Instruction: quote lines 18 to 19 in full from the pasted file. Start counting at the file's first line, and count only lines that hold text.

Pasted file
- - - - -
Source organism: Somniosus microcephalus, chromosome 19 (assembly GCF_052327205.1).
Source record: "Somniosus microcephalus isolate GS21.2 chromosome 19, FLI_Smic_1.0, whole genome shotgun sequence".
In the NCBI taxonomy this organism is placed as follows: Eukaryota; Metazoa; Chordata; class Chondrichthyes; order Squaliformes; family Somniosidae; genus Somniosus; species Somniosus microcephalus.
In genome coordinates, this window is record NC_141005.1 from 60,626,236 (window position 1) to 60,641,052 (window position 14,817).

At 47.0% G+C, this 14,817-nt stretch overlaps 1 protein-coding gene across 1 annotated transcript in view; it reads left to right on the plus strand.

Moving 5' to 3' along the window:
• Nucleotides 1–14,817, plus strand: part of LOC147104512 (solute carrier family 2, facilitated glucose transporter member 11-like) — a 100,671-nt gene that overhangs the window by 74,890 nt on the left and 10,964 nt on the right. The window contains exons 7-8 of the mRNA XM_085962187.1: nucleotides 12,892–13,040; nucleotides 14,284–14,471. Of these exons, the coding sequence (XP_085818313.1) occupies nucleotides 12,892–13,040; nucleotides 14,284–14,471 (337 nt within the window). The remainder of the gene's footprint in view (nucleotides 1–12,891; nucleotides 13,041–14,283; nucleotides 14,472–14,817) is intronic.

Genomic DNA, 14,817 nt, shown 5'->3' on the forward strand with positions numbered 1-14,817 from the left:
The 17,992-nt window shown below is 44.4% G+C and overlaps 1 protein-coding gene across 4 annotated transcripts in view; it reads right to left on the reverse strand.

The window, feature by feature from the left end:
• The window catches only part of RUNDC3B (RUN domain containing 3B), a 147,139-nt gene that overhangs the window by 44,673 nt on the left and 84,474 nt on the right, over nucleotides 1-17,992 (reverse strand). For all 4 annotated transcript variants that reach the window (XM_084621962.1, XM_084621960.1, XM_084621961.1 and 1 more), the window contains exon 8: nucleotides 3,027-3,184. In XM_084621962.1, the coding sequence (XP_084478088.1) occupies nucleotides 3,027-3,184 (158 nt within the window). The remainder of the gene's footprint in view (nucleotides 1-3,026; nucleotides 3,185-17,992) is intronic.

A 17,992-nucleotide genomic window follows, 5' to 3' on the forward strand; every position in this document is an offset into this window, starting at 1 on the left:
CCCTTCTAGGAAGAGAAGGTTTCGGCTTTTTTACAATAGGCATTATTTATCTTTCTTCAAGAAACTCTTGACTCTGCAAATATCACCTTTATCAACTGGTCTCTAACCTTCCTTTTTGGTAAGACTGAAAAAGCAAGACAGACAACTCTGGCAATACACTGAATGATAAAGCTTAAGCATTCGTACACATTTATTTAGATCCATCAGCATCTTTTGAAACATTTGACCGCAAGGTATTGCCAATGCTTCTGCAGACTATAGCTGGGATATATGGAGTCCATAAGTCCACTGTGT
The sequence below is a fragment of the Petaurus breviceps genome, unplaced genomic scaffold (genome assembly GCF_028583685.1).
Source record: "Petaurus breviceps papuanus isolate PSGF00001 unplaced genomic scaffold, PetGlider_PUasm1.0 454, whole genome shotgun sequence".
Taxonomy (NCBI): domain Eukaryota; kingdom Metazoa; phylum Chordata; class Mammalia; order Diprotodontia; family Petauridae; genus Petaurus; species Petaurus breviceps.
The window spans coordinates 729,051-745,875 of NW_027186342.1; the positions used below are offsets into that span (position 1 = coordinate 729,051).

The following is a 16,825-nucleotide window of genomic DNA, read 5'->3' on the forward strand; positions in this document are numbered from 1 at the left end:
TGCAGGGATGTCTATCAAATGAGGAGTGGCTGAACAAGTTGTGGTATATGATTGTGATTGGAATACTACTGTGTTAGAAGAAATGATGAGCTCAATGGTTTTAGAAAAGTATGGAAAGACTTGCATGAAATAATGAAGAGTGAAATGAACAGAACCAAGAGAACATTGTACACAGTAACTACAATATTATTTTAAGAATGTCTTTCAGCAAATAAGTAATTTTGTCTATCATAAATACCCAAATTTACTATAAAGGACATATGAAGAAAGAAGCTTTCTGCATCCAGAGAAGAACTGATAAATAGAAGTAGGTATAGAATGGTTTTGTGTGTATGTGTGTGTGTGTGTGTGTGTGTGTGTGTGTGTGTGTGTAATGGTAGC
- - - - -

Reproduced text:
The following is a 16,825-nucleotide window of genomic DNA, read 5'->3' on the forward strand; positions in this document are numbered from 1 at the left end:
TGCAGGGATGTCTATCAAATGAGGAGTGGCTGAACAAGTTGTGGTATATGATTGTGATTGGAATACTACTGTGTTAGAAGAAATGATGAGCTCAATGGTTTTAGAAAAGTATGGAAAGACTTGCATGAAATAATGAAGAGTGAAATGAACAGAACCAAGAGAACATTGTACACAGTAACTACAATATTATTTTAAGAATGTCTTTCAGCAAATAAGTAATTTTGTCTATCATAAATACCCAAATTTACTATAAAGGACATATGAAGAAAGAAGCTTTCTGCATCCAGAGAAGAACTGATAAATAGAAGTAGGTATAGAATGGTTTTGTGTGTATGTGTGTGTGTGTGTGTGTGTGTGTGTGTGTGTGTGTGTAATGGTAGC